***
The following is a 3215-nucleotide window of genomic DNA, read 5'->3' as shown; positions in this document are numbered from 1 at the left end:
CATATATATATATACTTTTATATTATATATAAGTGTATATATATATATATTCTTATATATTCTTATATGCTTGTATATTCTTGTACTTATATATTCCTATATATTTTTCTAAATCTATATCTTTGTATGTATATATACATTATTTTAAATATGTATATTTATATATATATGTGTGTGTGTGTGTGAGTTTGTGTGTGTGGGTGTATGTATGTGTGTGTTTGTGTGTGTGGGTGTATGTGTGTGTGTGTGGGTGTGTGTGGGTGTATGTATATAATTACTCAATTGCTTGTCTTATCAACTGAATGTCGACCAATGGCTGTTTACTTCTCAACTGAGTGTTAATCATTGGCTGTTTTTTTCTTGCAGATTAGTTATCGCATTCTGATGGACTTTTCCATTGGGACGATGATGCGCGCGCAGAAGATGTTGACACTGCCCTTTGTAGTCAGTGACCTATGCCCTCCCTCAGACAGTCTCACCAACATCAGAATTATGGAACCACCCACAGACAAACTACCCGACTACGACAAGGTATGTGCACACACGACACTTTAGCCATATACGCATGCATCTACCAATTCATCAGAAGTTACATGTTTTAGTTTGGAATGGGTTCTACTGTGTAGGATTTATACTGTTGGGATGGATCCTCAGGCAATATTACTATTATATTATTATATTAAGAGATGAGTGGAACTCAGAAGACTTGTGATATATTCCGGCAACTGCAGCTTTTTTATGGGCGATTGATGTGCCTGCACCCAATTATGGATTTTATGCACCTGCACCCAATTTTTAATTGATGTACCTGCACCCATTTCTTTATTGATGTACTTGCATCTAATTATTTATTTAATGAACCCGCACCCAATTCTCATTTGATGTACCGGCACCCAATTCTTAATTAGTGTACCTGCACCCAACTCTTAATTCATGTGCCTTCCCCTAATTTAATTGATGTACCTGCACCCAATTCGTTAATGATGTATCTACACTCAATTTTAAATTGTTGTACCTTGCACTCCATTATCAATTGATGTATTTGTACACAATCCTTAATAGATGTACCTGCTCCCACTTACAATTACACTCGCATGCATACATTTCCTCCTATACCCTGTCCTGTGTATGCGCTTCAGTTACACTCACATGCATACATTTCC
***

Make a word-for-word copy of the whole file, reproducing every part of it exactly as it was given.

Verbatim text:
The following is a 3215-nucleotide window of genomic DNA, read 5'->3' as shown; positions in this document are numbered from 1 at the left end:
CATATATATATATACTTTTATATTATATATAAGTGTATATATATATATATTCTTATATATTCTTATATGCTTGTATATTCTTGTACTTATATATTCCTATATATTTTTCTAAATCTATATCTTTGTATGTATATATACATTATTTTAAATATGTATATTTATATATATATGTGTGTGTGTGTGTGAGTTTGTGTGTGTGGGTGTATGTATGTGTGTGTTTGTGTGTGTGGGTGTATGTGTGTGTGTGTGGGTGTGTGTGGGTGTATGTATATAATTACTCAATTGCTTGTCTTATCAACTGAATGTCGACCAATGGCTGTTTACTTCTCAACTGAGTGTTAATCATTGGCTGTTTTTTTCTTGCAGATTAGTTATCGCATTCTGATGGACTTTTCCATTGGGACGATGATGCGCGCGCAGAAGATGTTGACACTGCCCTTTGTAGTCAGTGACCTATGCCCTCCCTCAGACAGTCTCACCAACATCAGAATTATGGAACCACCCACAGACAAACTACCCGACTACGACAAGGTATGTGCACACACGACACTTTAGCCATATACGCATGCATCTACCAATTCATCAGAAGTTACATGTTTTAGTTTGGAATGGGTTCTACTGTGTAGGATTTATACTGTTGGGATGGATCCTCAGGCAATATTACTATTATATTATTATATTAAGAGATGAGTGGAACTCAGAAGACTTGTGATATATTCCGGCAACTGCAGCTTTTTTATGGGCGATTGATGTGCCTGCACCCAATTATGGATTTTATGCACCTGCACCCAATTTTTAATTGATGTACCTGCACCCATTTCTTTATTGATGTACTTGCATCTAATTATTTATTTAATGAACCCGCACCCAATTCTCATTTGATGTACCGGCACCCAATTCTTAATTAGTGTACCTGCACCCAACTCTTAATTCATGTGCCTTCCCCTAATTTAATTGATGTACCTGCACCCAATTCGTTAATGATGTATCTACACTCAATTTTAAATTGTTGTACCTTGCACTCCATTATCAATTGATGTATTTGTACACAATCCTTAATAGATGTACCTGCTCCCACTTACAATTACACTCGCATGCATACATTTCCTCCTATACCCTGTCCTGTGTATGCGCTTCAGTTACACTCACATGCATACATTTCC